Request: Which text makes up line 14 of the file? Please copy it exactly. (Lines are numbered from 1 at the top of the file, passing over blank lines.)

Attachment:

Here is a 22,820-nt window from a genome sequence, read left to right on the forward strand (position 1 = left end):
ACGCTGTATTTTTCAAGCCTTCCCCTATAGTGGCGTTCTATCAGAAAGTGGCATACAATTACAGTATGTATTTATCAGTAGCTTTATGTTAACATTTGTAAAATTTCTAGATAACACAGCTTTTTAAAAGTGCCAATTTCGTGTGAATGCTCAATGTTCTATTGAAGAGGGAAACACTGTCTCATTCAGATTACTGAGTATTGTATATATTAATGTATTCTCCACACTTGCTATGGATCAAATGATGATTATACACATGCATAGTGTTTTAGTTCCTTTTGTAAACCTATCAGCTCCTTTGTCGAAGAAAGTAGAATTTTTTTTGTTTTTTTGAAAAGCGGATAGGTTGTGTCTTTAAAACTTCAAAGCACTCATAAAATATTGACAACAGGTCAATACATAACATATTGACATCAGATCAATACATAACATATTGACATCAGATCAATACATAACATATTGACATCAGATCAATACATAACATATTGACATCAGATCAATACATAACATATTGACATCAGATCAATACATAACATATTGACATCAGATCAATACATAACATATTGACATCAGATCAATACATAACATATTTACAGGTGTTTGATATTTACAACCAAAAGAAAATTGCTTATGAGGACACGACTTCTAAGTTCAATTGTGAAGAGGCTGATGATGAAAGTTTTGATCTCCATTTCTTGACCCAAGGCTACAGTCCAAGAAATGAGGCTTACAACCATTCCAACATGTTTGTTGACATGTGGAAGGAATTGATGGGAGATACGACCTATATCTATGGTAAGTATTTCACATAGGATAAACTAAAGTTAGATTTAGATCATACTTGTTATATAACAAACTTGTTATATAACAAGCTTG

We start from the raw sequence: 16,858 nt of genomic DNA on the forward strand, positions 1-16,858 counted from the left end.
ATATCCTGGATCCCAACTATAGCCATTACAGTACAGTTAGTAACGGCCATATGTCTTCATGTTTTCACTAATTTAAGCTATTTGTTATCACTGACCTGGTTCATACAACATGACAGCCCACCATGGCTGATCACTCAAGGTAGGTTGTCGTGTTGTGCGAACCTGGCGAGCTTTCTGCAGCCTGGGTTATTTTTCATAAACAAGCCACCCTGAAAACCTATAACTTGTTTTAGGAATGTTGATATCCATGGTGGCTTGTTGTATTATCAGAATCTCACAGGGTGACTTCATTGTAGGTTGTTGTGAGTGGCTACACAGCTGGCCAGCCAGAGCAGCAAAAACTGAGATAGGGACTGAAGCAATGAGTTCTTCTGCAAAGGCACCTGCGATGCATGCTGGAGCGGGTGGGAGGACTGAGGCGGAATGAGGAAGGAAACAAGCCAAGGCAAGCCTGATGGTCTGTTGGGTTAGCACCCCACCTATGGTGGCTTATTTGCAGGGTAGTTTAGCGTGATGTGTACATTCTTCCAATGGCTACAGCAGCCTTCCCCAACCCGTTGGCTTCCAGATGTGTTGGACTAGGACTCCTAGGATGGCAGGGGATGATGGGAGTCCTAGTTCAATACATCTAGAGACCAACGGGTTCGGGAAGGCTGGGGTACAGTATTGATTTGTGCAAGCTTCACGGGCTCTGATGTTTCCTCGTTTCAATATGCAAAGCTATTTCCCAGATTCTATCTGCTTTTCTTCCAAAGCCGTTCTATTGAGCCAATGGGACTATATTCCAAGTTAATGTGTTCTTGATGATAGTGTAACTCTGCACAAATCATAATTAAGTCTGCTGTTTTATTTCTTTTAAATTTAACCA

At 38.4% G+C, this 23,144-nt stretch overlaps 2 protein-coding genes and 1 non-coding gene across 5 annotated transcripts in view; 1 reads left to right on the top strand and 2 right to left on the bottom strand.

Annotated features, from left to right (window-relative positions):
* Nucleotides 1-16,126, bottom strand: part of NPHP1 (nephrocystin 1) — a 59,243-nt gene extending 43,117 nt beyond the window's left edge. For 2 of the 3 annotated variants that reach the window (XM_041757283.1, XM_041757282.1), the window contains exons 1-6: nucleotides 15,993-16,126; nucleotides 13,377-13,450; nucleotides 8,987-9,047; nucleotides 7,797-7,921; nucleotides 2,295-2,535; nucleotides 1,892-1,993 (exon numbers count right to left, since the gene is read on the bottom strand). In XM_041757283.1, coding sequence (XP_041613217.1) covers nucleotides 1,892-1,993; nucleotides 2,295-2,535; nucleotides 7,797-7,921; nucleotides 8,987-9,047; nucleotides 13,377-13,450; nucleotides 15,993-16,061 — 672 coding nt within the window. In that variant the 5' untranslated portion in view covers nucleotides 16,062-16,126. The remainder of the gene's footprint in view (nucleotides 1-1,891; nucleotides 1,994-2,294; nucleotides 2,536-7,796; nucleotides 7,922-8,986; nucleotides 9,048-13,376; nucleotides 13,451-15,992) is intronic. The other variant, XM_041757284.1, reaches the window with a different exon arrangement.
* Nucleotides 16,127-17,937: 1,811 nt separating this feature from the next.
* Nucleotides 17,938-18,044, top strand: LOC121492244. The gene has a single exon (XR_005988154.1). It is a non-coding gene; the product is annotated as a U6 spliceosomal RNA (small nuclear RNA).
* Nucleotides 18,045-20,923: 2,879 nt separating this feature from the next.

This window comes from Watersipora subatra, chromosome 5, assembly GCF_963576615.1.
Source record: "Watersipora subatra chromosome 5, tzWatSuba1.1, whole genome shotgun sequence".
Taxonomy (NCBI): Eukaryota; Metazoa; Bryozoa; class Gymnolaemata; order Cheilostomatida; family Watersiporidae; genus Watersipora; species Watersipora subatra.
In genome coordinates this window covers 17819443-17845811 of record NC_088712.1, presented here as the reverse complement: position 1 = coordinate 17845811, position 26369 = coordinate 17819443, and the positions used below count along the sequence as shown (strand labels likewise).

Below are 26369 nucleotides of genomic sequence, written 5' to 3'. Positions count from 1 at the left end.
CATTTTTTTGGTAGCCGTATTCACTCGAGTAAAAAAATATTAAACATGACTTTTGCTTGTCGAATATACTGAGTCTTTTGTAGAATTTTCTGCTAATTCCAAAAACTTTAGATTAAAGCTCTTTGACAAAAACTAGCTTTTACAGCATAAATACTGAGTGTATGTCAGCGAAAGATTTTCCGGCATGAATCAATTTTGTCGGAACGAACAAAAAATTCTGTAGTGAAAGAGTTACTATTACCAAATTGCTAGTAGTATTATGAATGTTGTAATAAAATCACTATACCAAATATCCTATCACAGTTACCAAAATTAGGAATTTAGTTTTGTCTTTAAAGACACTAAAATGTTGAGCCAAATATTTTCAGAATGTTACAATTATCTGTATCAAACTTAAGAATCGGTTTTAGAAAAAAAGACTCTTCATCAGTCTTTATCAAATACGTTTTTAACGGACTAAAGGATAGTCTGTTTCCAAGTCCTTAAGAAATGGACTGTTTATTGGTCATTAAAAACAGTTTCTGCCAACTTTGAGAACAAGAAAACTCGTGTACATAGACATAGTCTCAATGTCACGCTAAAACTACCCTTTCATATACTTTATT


In genome coordinates this window covers 17819443-17845811 of record NC_088712.1, presented here as the reverse complement: position 1 = coordinate 17845811, position 26369 = coordinate 17819443, and the positions used below count along the sequence as shown (strand labels likewise).